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Magnetic vortex core reversal by excitation of spin waves.

Kammerer M, Weigand M, Curcic M, Noske M, Sproll M, Vansteenkiste A, Van Waeyenberge B, Stoll H, Woltersdorf G, Back CH, Schuetz G - Nat Commun (2011)

Bottom Line: Here we demonstrate experimentally that the unidirectional vortex core reversal process also occurs when such azimuthal modes are excited.These results are confirmed by micromagnetic simulations, which clearly show the selection rules for this novel reversal mechanism.Our analysis reveals that for spin-wave excitation the concept of a critical velocity as the switching condition has to be modified.

View Article: PubMed Central - PubMed

Affiliation: Max-Planck-Institut für Metallforschung, Heisenbergstraße 3, 70569 Stuttgart, Germany. kammerer@mf.mpg.de

ABSTRACT
Micron-sized magnetic platelets in the flux-closed vortex state are characterized by an in-plane curling magnetization and a nanometer-sized perpendicularly magnetized vortex core. Having the simplest non-trivial configuration, these objects are of general interest to micromagnetics and may offer new routes for spintronics applications. Essential progress in the understanding of nonlinear vortex dynamics was achieved when low-field core toggling by excitation of the gyrotropic eigenmode at sub-GHz frequencies was established. At frequencies more than an order of magnitude higher vortex state structures possess spin wave eigenmodes arising from the magneto-static interaction. Here we demonstrate experimentally that the unidirectional vortex core reversal process also occurs when such azimuthal modes are excited. These results are confirmed by micromagnetic simulations, which clearly show the selection rules for this novel reversal mechanism. Our analysis reveals that for spin-wave excitation the concept of a critical velocity as the switching condition has to be modified.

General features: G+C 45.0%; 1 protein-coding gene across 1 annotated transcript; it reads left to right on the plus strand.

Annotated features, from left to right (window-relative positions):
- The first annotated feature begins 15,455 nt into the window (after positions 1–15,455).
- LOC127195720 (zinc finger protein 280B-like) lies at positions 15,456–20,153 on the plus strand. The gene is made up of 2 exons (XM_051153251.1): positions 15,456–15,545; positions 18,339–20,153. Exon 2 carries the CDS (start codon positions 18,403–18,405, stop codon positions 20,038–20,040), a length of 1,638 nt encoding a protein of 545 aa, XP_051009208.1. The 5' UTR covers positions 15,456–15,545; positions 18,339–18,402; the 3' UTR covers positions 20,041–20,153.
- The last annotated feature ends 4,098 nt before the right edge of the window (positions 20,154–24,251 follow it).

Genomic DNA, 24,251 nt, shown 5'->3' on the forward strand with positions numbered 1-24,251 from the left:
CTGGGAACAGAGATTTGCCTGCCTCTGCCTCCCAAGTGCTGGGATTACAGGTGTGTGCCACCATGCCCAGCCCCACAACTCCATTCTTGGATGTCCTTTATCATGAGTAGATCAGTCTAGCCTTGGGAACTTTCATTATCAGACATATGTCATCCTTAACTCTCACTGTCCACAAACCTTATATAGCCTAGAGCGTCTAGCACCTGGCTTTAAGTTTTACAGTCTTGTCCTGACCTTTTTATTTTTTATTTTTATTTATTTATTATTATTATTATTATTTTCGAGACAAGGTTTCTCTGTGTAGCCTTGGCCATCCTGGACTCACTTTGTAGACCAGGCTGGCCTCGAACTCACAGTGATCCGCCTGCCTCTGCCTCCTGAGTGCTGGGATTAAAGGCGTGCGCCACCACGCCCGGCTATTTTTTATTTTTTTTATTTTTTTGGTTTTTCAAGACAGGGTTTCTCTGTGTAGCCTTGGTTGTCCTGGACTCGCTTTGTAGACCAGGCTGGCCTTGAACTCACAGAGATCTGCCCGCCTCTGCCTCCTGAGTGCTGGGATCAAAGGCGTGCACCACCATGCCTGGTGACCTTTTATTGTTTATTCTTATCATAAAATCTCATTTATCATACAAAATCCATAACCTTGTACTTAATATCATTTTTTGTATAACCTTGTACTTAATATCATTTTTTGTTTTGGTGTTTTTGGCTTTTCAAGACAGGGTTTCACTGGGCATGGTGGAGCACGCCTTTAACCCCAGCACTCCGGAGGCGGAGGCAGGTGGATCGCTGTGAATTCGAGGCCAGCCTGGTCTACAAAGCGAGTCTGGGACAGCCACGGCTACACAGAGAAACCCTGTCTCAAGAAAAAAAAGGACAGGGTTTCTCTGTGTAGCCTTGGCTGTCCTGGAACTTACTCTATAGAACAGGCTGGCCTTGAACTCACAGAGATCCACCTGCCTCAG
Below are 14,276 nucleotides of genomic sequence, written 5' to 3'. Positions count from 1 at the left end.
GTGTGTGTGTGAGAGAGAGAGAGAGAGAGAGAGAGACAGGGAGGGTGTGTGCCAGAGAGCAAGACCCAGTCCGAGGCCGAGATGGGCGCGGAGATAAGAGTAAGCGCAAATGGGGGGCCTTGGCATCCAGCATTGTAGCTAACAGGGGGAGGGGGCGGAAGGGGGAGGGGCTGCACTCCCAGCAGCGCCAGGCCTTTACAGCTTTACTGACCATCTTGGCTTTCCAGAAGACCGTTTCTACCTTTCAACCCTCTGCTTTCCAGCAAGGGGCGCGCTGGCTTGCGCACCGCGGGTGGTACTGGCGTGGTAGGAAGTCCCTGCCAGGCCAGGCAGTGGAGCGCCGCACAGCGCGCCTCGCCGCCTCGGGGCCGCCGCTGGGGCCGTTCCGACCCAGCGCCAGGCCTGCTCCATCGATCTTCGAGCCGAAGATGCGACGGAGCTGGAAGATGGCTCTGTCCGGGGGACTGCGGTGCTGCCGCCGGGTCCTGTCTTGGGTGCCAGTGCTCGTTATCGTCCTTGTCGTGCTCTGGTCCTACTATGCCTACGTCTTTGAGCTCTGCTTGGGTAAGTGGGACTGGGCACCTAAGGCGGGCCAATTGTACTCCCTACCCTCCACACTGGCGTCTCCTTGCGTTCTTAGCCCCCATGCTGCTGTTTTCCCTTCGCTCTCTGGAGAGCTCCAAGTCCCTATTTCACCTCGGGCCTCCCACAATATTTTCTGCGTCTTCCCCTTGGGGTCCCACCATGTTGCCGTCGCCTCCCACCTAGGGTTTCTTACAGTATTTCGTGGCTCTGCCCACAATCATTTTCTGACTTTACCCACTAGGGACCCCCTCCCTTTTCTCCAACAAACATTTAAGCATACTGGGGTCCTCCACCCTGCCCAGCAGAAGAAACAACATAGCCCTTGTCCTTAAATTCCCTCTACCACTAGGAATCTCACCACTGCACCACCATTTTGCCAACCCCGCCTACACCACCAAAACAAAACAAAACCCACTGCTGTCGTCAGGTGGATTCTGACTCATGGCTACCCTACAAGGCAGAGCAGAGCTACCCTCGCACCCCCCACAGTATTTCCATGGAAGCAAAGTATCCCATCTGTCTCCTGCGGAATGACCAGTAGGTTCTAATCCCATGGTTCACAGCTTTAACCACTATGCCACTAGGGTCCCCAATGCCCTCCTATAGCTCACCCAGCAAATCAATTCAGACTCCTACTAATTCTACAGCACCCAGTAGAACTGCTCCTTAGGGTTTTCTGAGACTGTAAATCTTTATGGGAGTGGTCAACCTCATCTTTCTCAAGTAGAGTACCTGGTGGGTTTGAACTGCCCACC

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Vortex core velocities and switching times.(a) Vortex core velocity just before switching. The gyrofield of the moving vortex is proportional to this velocity. Because of the important contribution of the spin wave background, this quantity is not a constant at GHz excitation and shows strong differences between CW and CCW excitation. (b) Excitation time until switching occurs in a logarithmic colour scale. At sufficiently high amplitudes, switching takes on the order of one period of the excitation frequency, resulting in a widening of the resonances and a dominance of the mode (n=1, m=+1).
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f6: Vortex core velocities and switching times.(a) Vortex core velocity just before switching. The gyrofield of the moving vortex is proportional to this velocity. Because of the important contribution of the spin wave background, this quantity is not a constant at GHz excitation and shows strong differences between CW and CCW excitation. (b) Excitation time until switching occurs in a logarithmic colour scale. At sufficiently high amplitudes, switching takes on the order of one period of the excitation frequency, resulting in a widening of the resonances and a dominance of the mode (n=1, m=+1).

Mentions: Vortex core reversal by the low-frequency gyromode excitation results in a typical gyration radius of about 300 nm for this kind of sample. In contrast, the gyration radius of the vortex core at GHz frequencies is only in the order of 10 nm (see Fig. 4). But because of the high-frequency rotation, this small radius still results in a very high velocity of the vortex core. Figure 6a shows the velocities of the vortex core directly before the reversal process as calculated from the simulations. It varies between about 100 m s−1 (m=−1) and up to more than 600 m s−1 (m=+1). This demonstrates that for GHz spin-wave excitation, no well-defined critical velocity is observed as it was calculated to be about 320 m s−1 for the gyromode of a Permalloy nanodot16.